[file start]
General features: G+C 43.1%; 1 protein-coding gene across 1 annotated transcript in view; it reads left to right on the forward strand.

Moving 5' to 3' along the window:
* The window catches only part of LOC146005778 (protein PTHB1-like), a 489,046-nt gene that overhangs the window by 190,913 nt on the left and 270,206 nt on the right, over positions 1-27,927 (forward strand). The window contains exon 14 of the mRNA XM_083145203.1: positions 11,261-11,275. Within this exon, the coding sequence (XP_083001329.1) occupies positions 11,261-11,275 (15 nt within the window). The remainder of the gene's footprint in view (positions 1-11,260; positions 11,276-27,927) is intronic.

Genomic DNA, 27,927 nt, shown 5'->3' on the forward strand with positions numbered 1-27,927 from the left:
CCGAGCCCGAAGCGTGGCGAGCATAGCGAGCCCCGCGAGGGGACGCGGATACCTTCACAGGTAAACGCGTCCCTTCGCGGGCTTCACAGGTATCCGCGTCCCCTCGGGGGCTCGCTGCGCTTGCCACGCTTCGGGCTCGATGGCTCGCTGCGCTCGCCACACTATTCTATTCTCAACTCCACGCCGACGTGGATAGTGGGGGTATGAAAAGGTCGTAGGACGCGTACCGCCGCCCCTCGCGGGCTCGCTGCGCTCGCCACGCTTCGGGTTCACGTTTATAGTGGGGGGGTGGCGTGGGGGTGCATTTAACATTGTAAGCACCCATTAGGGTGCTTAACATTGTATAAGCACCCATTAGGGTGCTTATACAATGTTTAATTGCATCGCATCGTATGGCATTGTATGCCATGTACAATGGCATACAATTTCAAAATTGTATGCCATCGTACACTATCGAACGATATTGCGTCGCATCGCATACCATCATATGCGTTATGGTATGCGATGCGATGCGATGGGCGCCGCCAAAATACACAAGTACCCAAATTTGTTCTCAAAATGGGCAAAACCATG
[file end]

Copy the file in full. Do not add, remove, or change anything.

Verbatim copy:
General features: G+C 43.1%; 1 protein-coding gene across 1 annotated transcript in view; it reads left to right on the forward strand.

Moving 5' to 3' along the window:
* The window catches only part of LOC146005778 (protein PTHB1-like), a 489,046-nt gene that overhangs the window by 190,913 nt on the left and 270,206 nt on the right, over positions 1-27,927 (forward strand). The window contains exon 14 of the mRNA XM_083145203.1: positions 11,261-11,275. Within this exon, the coding sequence (XP_083001329.1) occupies positions 11,261-11,275 (15 nt within the window). The remainder of the gene's footprint in view (positions 1-11,260; positions 11,276-27,927) is intronic.

Genomic DNA, 27,927 nt, shown 5'->3' on the forward strand with positions numbered 1-27,927 from the left:
CCGAGCCCGAAGCGTGGCGAGCATAGCGAGCCCCGCGAGGGGACGCGGATACCTTCACAGGTAAACGCGTCCCTTCGCGGGCTTCACAGGTATCCGCGTCCCCTCGGGGGCTCGCTGCGCTTGCCACGCTTCGGGCTCGATGGCTCGCTGCGCTCGCCACACTATTCTATTCTCAACTCCACGCCGACGTGGATAGTGGGGGTATGAAAAGGTCGTAGGACGCGTACCGCCGCCCCTCGCGGGCTCGCTGCGCTCGCCACGCTTCGGGTTCACGTTTATAGTGGGGGGGTGGCGTGGGGGTGCATTTAACATTGTAAGCACCCATTAGGGTGCTTAACATTGTATAAGCACCCATTAGGGTGCTTATACAATGTTTAATTGCATCGCATCGTATGGCATTGTATGCCATGTACAATGGCATACAATTTCAAAATTGTATGCCATCGTACACTATCGAACGATATTGCGTCGCATCGCATACCATCATATGCGTTATGGTATGCGATGCGATGCGATGGGCGCCGCCAAAATACACAAGTACCCAAATTTGTTCTCAAAATGGGCAAAACCATG